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The proposed Northshore of Saugatuck development has faced scrutiny for years, particularly regarding plans for a marina along the Kalamazoo River channel leading into Lake Michigan. The proposed Northshore of Saugatuck development has faced scrutiny for years, particularly regarding plans for a marina along the Kalamazoo River channel leading into Lake Michigan. MIBIZ PHOTO: Abigail Ham

CONSTRUCTION AND CONSERVATION: A yearslong dispute over the Northshore of Saugatuck development is revived amid recent court activity

BY Sunday, October 23, 2022 06:00pm

SAUGATUCK TWP. — Controversy over a multi-purpose development on the mouth of the Kalamazoo River in Saugatuck Township will drag on for at least a few more months amid recent court developments. 

A local environmental action group and involved tribes are optimistic that a Michigan Supreme Court ruling in their favor this summer will mean an Allegan County circuit judge can soon turn to the substance of a suit they filed against the developers in 2018. If they win, the controversial Northshore of Saugatuck development could be sent to the local planning commission for reassessment. 

However, the developers believe the project is on track and expect to soon receive a federal historical review clearance. The team is also in the process of reapplying to extend a state environmental permit originally granted in 2018.

Northshore of Saugatuck, a limited liability company owned by local philanthropists Jeff and Peg Padnos, has owned the property since 2016, and is in the process of developing the property. Development plans include an already operational commercial area, about 40 homes and a marina. 

The marina has become a flashpoint for project opponents, including the Saugatuck Dunes Coastal Alliance (SDCA), a group of Saugatuck and Douglas residents concerned about environmental and historical preservation, and two local Native American tribes. 

The property is the former home of a Broward boat factory and Singapore, a historic logging town. It also falls within historical Potawatomi land and is partially within a state-designated critical dune area.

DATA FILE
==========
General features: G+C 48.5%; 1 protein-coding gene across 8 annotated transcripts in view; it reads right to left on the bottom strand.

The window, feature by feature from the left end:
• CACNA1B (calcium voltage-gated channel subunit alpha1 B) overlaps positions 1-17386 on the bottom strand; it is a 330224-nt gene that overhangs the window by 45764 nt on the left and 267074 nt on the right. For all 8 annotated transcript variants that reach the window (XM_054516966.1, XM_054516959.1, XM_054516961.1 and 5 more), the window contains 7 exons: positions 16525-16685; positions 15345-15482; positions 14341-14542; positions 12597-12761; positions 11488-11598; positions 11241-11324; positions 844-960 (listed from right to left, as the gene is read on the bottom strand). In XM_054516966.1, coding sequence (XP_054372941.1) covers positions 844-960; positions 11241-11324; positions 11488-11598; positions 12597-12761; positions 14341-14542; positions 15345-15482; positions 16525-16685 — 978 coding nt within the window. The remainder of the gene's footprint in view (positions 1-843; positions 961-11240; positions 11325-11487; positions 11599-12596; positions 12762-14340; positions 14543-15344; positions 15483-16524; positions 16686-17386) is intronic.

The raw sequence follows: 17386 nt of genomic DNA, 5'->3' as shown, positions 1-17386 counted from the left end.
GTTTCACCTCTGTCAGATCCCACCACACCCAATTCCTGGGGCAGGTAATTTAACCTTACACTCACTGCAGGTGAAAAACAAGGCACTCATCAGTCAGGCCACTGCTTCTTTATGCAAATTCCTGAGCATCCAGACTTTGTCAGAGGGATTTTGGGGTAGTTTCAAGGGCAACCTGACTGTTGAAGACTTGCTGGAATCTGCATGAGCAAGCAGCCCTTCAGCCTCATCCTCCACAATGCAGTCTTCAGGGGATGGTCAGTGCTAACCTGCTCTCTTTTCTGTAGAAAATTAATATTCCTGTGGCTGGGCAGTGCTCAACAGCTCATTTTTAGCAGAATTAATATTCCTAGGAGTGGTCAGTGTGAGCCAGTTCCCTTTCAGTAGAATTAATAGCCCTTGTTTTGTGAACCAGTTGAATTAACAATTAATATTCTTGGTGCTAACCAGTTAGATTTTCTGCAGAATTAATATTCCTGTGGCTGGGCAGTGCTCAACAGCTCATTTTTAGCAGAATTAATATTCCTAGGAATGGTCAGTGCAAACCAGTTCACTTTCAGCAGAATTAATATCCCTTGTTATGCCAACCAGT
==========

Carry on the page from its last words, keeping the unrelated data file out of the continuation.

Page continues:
While the SDCA and local tribes worry about the development’s effects on nearby wetlands, the historic site of Singapore, local wild rice and lake sturgeon populations, and culturally significant items in the area, the developer maintains that development of the property was inevitable and that Northshore’s plans are significantly more conservation-focused than previous owners’. 

The property by right could hold as many as about 300 homes, but Northshore plans to build only about 40, leaving large chunks of land as protected conservation areas, according to lead builder Scott Bosgraaf. Northshore has also donated a parcel of land to Saugatuck Township as a potential municipal well site.

“Northshore has taken the responsibility of developing this very special piece of property in our community with the greatest care,” Bosgraaf said. “We have controlled, studied, modified construction methods, restored areas and adjusted when and wherever possible to attain these goals.”

Clash of stakeholders

The SDCA has opposed the development, particularly the marina, since it was approved by Saugatuck’s planning commission in 2017. Two local Native American tribes — the Nottawaseppi Huron Band of Potawatomi and the Match-E-Be-Nash-She-Wish Band of Pottawatomi — joined the SDCA in appealing the formerly named Department of Environmental Quality’s decision to permit the proposed marina in 2018.

The SDCA maintains that the development violates both local zoning ordinance and state critical dune laws, and conflicts with the Tri-Community Master Plan jointly developed by Saugatuck Township, the city of Saugatuck and the village of Douglas. 

Marina construction would involve removing about 250,000 tons of sand from the site. The sand would be deposited in a large existing hole, also on Northshore land.

Michigan’s Critical Dune Area Program requires activities “which significantly alter the physical characteristics of a critical dune area or for a contour change in a critical dune area” to acquire a permit from the Department of Environment, Great Lakes, and Energy (EGLE). The state granted Northshore the needed five-year permit in 2018. With the expiration date looming, the developers have now begun the process of reapplying.

Saugatuck Township’s zoning ordinance should prohibit construction of the Northshore marina, according to the SDCA. A court has yet to rule on this question, and Bosgraaf was unable to comment on ongoing litigation.

SDCA board member David Swan said at a town hall in Saugatuck on Sept. 27 that the marina is contradictory to the Tri-Community Master Plan’s goals of supporting the area’s tourist economy by preserving the environment and historic character. The township has also cited the Master Plan’s attention to environmental and historic preservation in comments highlighting the significance of the property to the U.S. Army Corps of Engineers in 2020.

However, Bosgraaf argues that the development is in line with the Plan’s goals for waterfront mixed-use areas.